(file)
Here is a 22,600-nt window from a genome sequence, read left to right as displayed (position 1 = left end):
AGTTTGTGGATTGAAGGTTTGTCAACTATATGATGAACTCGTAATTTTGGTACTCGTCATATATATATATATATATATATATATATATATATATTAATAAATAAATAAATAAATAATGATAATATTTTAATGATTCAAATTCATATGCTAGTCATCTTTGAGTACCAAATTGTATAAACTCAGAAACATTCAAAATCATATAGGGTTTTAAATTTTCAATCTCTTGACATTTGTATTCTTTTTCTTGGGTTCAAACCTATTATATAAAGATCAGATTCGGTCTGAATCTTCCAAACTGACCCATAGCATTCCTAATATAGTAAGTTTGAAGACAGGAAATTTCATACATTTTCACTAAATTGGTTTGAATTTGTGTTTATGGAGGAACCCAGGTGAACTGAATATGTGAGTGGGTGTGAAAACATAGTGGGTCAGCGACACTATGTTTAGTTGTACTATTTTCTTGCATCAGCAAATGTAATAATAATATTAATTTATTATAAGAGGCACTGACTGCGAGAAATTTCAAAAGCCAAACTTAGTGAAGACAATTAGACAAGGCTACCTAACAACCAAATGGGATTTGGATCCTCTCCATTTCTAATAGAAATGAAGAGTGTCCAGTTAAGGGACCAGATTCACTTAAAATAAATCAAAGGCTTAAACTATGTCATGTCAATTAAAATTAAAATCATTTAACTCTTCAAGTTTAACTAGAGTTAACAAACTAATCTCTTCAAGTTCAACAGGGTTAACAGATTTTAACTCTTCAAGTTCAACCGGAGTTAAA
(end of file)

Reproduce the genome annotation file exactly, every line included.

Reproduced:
Here is a 22,600-nt window from a genome sequence, read left to right as displayed (position 1 = left end):
AGTTTGTGGATTGAAGGTTTGTCAACTATATGATGAACTCGTAATTTTGGTACTCGTCATATATATATATATATATATATATATATATATATATTAATAAATAAATAAATAAATAATGATAATATTTTAATGATTCAAATTCATATGCTAGTCATCTTTGAGTACCAAATTGTATAAACTCAGAAACATTCAAAATCATATAGGGTTTTAAATTTTCAATCTCTTGACATTTGTATTCTTTTTCTTGGGTTCAAACCTATTATATAAAGATCAGATTCGGTCTGAATCTTCCAAACTGACCCATAGCATTCCTAATATAGTAAGTTTGAAGACAGGAAATTTCATACATTTTCACTAAATTGGTTTGAATTTGTGTTTATGGAGGAACCCAGGTGAACTGAATATGTGAGTGGGTGTGAAAACATAGTGGGTCAGCGACACTATGTTTAGTTGTACTATTTTCTTGCATCAGCAAATGTAATAATAATATTAATTTATTATAAGAGGCACTGACTGCGAGAAATTTCAAAAGCCAAACTTAGTGAAGACAATTAGACAAGGCTACCTAACAACCAAATGGGATTTGGATCCTCTCCATTTCTAATAGAAATGAAGAGTGTCCAGTTAAGGGACCAGATTCACTTAAAATAAATCAAAGGCTTAAACTATGTCATGTCAATTAAAATTAAAATCATTTAACTCTTCAAGTTTAACTAGAGTTAACAAACTAATCTCTTCAAGTTCAACAGGGTTAACAGATTTTAACTCTTCAAGTTCAACCGGAGTTAAA